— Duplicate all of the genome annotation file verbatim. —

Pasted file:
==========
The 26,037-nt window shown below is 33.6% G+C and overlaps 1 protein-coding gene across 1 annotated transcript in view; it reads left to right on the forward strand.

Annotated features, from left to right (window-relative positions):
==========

The 26,037-nt window shown below is 33.6% G+C and overlaps 1 protein-coding gene across 1 annotated transcript in view; it reads left to right on the forward strand.

Annotated features, from left to right (window-relative positions):